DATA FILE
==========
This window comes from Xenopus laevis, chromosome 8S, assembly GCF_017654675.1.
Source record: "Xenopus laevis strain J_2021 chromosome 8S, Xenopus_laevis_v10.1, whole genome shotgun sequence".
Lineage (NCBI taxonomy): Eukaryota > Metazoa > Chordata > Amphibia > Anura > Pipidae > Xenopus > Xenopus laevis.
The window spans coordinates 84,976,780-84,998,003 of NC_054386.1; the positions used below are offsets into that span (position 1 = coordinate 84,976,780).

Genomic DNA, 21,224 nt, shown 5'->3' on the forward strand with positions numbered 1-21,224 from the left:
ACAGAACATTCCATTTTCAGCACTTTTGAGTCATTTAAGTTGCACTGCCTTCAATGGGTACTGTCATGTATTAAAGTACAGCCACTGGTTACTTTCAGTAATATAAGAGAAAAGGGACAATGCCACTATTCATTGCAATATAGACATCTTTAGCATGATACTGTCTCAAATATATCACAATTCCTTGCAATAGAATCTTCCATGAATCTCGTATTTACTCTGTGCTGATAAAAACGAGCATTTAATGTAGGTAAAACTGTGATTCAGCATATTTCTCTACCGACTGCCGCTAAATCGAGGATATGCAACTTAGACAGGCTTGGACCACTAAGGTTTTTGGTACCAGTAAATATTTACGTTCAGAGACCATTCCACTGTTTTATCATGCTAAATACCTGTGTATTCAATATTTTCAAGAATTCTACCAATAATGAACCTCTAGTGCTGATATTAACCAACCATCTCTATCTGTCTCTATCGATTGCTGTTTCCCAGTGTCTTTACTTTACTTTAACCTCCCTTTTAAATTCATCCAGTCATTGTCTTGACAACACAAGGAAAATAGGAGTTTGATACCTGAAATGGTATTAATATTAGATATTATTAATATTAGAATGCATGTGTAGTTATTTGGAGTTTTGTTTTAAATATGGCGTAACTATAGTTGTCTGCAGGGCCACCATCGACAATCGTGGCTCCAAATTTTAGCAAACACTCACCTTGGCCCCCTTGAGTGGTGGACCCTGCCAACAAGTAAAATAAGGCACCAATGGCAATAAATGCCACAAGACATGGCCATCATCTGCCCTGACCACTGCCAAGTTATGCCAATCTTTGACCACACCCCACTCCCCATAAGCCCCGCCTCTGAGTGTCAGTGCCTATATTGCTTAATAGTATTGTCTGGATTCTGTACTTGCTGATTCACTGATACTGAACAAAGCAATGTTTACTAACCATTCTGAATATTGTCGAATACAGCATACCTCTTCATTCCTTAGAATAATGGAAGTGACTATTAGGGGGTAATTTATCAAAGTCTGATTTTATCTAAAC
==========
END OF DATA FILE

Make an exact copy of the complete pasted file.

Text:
This window comes from Xenopus laevis, chromosome 8S, assembly GCF_017654675.1.
Source record: "Xenopus laevis strain J_2021 chromosome 8S, Xenopus_laevis_v10.1, whole genome shotgun sequence".
Lineage (NCBI taxonomy): Eukaryota > Metazoa > Chordata > Amphibia > Anura > Pipidae > Xenopus > Xenopus laevis.
The window spans coordinates 84,976,780-84,998,003 of NC_054386.1; the positions used below are offsets into that span (position 1 = coordinate 84,976,780).

Genomic DNA, 21,224 nt, shown 5'->3' on the forward strand with positions numbered 1-21,224 from the left:
ACAGAACATTCCATTTTCAGCACTTTTGAGTCATTTAAGTTGCACTGCCTTCAATGGGTACTGTCATGTATTAAAGTACAGCCACTGGTTACTTTCAGTAATATAAGAGAAAAGGGACAATGCCACTATTCATTGCAATATAGACATCTTTAGCATGATACTGTCTCAAATATATCACAATTCCTTGCAATAGAATCTTCCATGAATCTCGTATTTACTCTGTGCTGATAAAAACGAGCATTTAATGTAGGTAAAACTGTGATTCAGCATATTTCTCTACCGACTGCCGCTAAATCGAGGATATGCAACTTAGACAGGCTTGGACCACTAAGGTTTTTGGTACCAGTAAATATTTACGTTCAGAGACCATTCCACTGTTTTATCATGCTAAATACCTGTGTATTCAATATTTTCAAGAATTCTACCAATAATGAACCTCTAGTGCTGATATTAACCAACCATCTCTATCTGTCTCTATCGATTGCTGTTTCCCAGTGTCTTTACTTTACTTTAACCTCCCTTTTAAATTCATCCAGTCATTGTCTTGACAACACAAGGAAAATAGGAGTTTGATACCTGAAATGGTATTAATATTAGATATTATTAATATTAGAATGCATGTGTAGTTATTTGGAGTTTTGTTTTAAATATGGCGTAACTATAGTTGTCTGCAGGGCCACCATCGACAATCGTGGCTCCAAATTTTAGCAAACACTCACCTTGGCCCCCTTGAGTGGTGGACCCTGCCAACAAGTAAAATAAGGCACCAATGGCAATAAATGCCACAAGACATGGCCATCATCTGCCCTGACCACTGCCAAGTTATGCCAATCTTTGACCACACCCCACTCCCCATAAGCCCCGCCTCTGAGTGTCAGTGCCTATATTGCTTAATAGTATTGTCTGGATTCTGTACTTGCTGATTCACTGATACTGAACAAAGCAATGTTTACTAACCATTCTGAATATTGTCGAATACAGCATACCTCTTCATTCCTTAGAATAATGGAAGTGACTATTAGGGGGTAATTTATCAAAGTCTGATTTTATCTAAAC